Former Enactus president wins top prize in national competition | St. Clair College
Sierra Scott, the president of St. Clair’s Enactus team, recently emerged as the winner of the award, beating students from across Canada for the top prize, which comes with a $2,500 grant to pursue future goals and $5,000 for the school’s Enactus team.
Sierra Scott

A St. Clair College business graduate has been awarded the prestigious HSBC Women’s Entrepreneurial Leadership Award in recognition of her work with Enactus, the global organization affiliated with college and university campuses throughout the world.

Sierra Scott, the president of St. Clair’s Enactus team, recently emerged as the winner of the award, beating students from across Canada for the top prize, which comes with a $2,500 grant to pursue future goals and $5,000 for the school’s Enactus team.

Scott, 21, just completed her final year in Business Finance and has been a member of St. Clair College’s Enactus team since the group was first established three years ago. The Enactus organization mobilizes post-secondary students from across the globe to make a difference in their communities while developing skills to become socially responsible business leaders.

The list of top applicants for the HSBC award was whittled down to 50 and then further to six. Five of the six were runners up and Scott won the top award for her vision, leadership and the use of business concepts to improve the quality of life and standard of living for others.

“It just shows how outstanding she is in a field of dynamic leaders in our country,” said Michael Spadotto, St. Clair Enactus’s faculty advisor. “These are up and coming stars and she’s at the top of it.”

During her tenure with St. Clair’s Enactus team, Scott was instrumental in leading projects that helped inspire others to “embark on their own journeys,” she said.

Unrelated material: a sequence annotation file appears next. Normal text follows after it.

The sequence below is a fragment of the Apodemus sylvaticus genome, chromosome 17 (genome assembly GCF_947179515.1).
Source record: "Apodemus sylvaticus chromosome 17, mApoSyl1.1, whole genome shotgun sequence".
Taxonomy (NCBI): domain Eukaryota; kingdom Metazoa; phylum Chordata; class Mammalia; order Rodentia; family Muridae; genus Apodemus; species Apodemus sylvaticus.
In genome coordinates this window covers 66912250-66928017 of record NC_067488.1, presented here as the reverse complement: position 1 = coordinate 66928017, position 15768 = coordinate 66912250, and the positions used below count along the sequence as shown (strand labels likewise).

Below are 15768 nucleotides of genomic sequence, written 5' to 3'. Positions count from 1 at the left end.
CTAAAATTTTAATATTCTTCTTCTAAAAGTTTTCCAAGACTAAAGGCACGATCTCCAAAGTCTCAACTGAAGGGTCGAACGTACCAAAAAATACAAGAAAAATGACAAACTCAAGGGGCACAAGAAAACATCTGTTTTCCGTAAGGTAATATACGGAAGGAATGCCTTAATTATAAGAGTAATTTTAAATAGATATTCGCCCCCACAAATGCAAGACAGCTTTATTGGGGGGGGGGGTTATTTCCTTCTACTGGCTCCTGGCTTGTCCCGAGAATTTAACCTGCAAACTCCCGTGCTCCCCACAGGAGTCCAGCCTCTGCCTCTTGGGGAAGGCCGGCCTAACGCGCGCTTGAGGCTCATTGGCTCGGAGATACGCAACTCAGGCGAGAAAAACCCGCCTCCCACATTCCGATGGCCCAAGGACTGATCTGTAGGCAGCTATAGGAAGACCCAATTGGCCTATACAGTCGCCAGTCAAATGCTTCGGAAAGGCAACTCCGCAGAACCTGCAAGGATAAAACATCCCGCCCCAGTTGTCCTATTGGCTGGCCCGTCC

She helped establish a project called InterAct, which provides employment and financial literacy opportunities to international students. She collaborated with Fashion Design students and a second-hand resale store to “upcycle” textile waste that was being discarded by fast fashion to  create fidget blankets for people with Alzheimer’s Disease. She spent three months volunteering in Indonesia with a non-profit group, teaching business and leadership skills. Closer to home, she helped organize an entrepreneurship day for high school students and got them thinking about sustainable business practices, leading to 18 product ideas from the secondary school participants.

In her letter to the HSBC judges, Scott said she believes “that on anyone’s journey to create change or start their own venture it is not what you do but what you can do for others. It’s the relationships and partners that you gain and nurture that push you forward.

“It’s this mentality that shapes who I am and my vision for the future.”

Spadotto described Scott as a “genuine leader.”

“She is a young woman who is always thinking about others, who is always looking to try something new, to engage others, to build new things and to build on new ideas. She has that drive to grow projects and to achieve success.”

Scott will also be mentored for one year by an HSBC leader, who will provide guidance and direction as she embarks on her future goals.

Scott hopes to develop a start-up that helps other companies brand themselves. She calls it Branded On Purpose, and the idea is to help companies find a meaningful purpose that will drive them to succeed in business and increase their impact in the community.

“I really want to focus on helping in terms of strategy when it comes to branding and marketing and design,” Scott said. “But I also want to help social enterprises that want to create environmental change or help people figure out how they can adjust their business model.”